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What to use instead of chlorine in a spa pool | HotSpring Spas

What to use instead of chlorine in a spa pool

Keeping spa pool water fresh and clean is a different proposition to keeping swimming pool water fresh and clean, for one main reason: temperature. The warmth of a spa pool can make it a breeding ground for microorganisms, making chemical sanitation all the more important. But many people find chlorine, the go-to chemical, a little harsh on the nose, eyes and skin, which poses the question: is there another option?

Three main spa pool sanitation options are generally suggested for those who would rather avoid chlorine: salt, bromine and hydrogen peroxide. Two of these options, salt and bromine, can be excellent options, though each comes with its own set of pros and cons. The third, hydrogen peroxide, should be avoided altogether.

How exactly does each option work? Which is right for you? Do you even need chlorine in your spa pool at all? Let’s take a look at each of these questions to find out which spa pool sanitation option is best for you.

Can I use a spa pool without chlorine?

The first question many new spa pool owners ask is simply ‘do I even need to sanitise my water?’ It comes out from the tap clean, clear and fresh, what’s to say it won’t stay that way? Well, as anyone with a water feature or blow-up pool will tell you, fresh water doesn’t stay fresh for long if it sits there stagnant.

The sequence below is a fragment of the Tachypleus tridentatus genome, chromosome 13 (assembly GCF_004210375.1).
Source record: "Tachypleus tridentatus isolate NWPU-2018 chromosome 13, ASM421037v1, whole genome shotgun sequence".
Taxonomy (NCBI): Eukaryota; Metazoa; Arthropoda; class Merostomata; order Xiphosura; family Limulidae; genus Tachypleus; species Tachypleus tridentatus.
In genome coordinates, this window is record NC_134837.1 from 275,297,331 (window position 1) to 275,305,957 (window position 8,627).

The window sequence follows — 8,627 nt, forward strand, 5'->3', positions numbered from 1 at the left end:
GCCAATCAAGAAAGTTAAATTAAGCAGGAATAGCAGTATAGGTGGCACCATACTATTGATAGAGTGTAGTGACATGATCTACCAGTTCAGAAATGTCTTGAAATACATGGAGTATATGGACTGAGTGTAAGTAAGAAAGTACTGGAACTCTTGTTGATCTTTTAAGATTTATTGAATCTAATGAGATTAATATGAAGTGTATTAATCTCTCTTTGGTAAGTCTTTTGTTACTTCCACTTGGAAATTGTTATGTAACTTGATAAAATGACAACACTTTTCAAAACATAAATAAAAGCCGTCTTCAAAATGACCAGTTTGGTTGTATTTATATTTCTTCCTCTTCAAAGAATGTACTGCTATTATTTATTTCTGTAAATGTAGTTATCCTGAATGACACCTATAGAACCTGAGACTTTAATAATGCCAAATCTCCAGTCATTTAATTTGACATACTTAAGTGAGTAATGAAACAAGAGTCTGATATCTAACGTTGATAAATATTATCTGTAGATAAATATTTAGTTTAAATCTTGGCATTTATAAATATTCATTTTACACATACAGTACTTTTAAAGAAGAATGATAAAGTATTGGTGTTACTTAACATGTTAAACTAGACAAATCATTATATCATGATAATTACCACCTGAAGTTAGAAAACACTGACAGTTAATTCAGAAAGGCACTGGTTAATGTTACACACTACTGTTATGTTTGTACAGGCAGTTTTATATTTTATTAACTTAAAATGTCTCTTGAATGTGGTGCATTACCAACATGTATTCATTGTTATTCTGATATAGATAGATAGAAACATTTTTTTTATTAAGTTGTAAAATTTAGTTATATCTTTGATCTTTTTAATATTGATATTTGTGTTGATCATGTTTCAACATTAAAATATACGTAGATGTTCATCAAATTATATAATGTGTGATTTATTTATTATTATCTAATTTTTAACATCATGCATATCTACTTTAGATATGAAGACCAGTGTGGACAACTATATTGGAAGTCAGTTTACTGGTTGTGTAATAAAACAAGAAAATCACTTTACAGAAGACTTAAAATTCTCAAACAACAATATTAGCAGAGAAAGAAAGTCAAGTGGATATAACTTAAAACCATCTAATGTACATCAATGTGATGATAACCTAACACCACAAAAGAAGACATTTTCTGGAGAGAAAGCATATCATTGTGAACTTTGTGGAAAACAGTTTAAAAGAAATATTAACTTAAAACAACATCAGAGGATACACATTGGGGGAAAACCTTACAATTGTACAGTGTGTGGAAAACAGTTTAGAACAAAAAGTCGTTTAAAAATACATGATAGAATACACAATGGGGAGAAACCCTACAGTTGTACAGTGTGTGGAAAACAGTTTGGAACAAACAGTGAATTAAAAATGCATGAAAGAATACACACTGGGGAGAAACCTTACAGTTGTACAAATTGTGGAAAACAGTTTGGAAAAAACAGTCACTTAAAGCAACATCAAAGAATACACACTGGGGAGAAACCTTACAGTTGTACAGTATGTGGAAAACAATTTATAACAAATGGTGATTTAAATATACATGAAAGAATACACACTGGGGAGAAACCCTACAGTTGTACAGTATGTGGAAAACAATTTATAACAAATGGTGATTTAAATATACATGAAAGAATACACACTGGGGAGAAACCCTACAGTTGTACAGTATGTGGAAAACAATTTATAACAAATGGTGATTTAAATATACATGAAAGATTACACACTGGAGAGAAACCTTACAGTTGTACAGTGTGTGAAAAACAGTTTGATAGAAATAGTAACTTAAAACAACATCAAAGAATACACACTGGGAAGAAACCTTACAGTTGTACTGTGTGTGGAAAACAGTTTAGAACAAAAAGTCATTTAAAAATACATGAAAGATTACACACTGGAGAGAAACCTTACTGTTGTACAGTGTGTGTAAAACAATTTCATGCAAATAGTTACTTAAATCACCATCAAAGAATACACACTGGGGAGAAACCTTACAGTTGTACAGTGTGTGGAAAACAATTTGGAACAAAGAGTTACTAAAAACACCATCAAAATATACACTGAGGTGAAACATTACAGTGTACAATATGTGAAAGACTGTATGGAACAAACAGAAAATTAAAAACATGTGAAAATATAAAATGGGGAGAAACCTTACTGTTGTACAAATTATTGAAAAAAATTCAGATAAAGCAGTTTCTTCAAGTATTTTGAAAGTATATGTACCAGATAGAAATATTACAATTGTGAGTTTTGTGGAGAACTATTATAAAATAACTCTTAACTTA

There’s an added factor in spa pools: temperature. As you likely learnt in high school science class, the warmer the conditions, the more active microorganisms become, particularly in moisture. In holding stagnant fresh water at around body temperature, a spa pool can quickly become a breeding ground for algae, bacteria and other intruders. Add in the non-living invaders – the dust and dirt, the sweat and skin oils, the plant matter that blows in on the breeze – and a spa pool can go from clear to coloured and cloudy in surprisingly quick time.

A solid maintenance regime therefore plays a critical role in keeping your spa pool water clean, clear, soft and fresh. And chemical sanitation is perhaps the most important element of that maintenance regime, as it takes care of the foreign bodies that you often can’t see until it’s too late.

How does chlorine in a spa pool work?

Chlorine uses a relatively simple chemical reaction to kill bacteria and other microorganisms. When you pour chlorine into a spa pool it breaks down into a number of chemicals, two of which kill microorganisms through ‘oxidation’ – they attack lipids in the cell walls, then destroy the contents of those cells, rendering the microorganism harmless.